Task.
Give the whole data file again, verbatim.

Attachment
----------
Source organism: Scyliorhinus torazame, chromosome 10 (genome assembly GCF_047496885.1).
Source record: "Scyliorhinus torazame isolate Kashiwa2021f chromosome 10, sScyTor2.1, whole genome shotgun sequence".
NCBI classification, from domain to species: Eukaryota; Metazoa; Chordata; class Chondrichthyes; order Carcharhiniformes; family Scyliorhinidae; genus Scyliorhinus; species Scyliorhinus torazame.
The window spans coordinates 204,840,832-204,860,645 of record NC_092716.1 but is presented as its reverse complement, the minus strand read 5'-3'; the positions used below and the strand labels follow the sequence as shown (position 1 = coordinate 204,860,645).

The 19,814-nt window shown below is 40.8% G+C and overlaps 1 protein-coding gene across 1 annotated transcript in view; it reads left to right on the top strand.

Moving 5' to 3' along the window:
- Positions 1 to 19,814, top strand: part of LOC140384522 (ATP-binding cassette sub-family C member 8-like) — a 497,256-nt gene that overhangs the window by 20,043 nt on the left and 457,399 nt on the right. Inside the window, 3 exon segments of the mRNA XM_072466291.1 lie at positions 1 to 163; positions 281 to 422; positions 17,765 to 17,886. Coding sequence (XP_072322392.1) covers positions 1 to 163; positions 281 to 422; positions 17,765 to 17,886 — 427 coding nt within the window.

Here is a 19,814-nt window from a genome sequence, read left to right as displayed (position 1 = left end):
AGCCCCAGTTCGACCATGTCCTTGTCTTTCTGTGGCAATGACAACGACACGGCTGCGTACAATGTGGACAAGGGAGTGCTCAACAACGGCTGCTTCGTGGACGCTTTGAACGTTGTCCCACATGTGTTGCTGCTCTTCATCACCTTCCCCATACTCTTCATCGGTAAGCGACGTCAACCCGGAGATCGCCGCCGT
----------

Source organism: Scyliorhinus torazame, chromosome 10 (genome assembly GCF_047496885.1).
Source record: "Scyliorhinus torazame isolate Kashiwa2021f chromosome 10, sScyTor2.1, whole genome shotgun sequence".
NCBI classification, from domain to species: Eukaryota; Metazoa; Chordata; class Chondrichthyes; order Carcharhiniformes; family Scyliorhinidae; genus Scyliorhinus; species Scyliorhinus torazame.
The window spans coordinates 204,840,832-204,860,645 of record NC_092716.1 but is presented as its reverse complement, the minus strand read 5'-3'; the positions used below and the strand labels follow the sequence as shown (position 1 = coordinate 204,860,645).

The 19,814-nt window shown below is 40.8% G+C and overlaps 1 protein-coding gene across 1 annotated transcript in view; it reads left to right on the top strand.

Moving 5' to 3' along the window:
- Positions 1 to 19,814, top strand: part of LOC140384522 (ATP-binding cassette sub-family C member 8-like) — a 497,256-nt gene that overhangs the window by 20,043 nt on the left and 457,399 nt on the right. Inside the window, 3 exon segments of the mRNA XM_072466291.1 lie at positions 1 to 163; positions 281 to 422; positions 17,765 to 17,886. Coding sequence (XP_072322392.1) covers positions 1 to 163; positions 281 to 422; positions 17,765 to 17,886 — 427 coding nt within the window.

Here is a 19,814-nt window from a genome sequence, read left to right as displayed (position 1 = left end):
AGCCCCAGTTCGACCATGTCCTTGTCTTTCTGTGGCAATGACAACGACACGGCTGCGTACAATGTGGACAAGGGAGTGCTCAACAACGGCTGCTTCGTGGACGCTTTGAACGTTGTCCCACATGTGTTGCTGCTCTTCATCACCTTCCCCATACTCTTCATCGGTAAGCGACGTCAACCCGGAGATCGCCGCCGT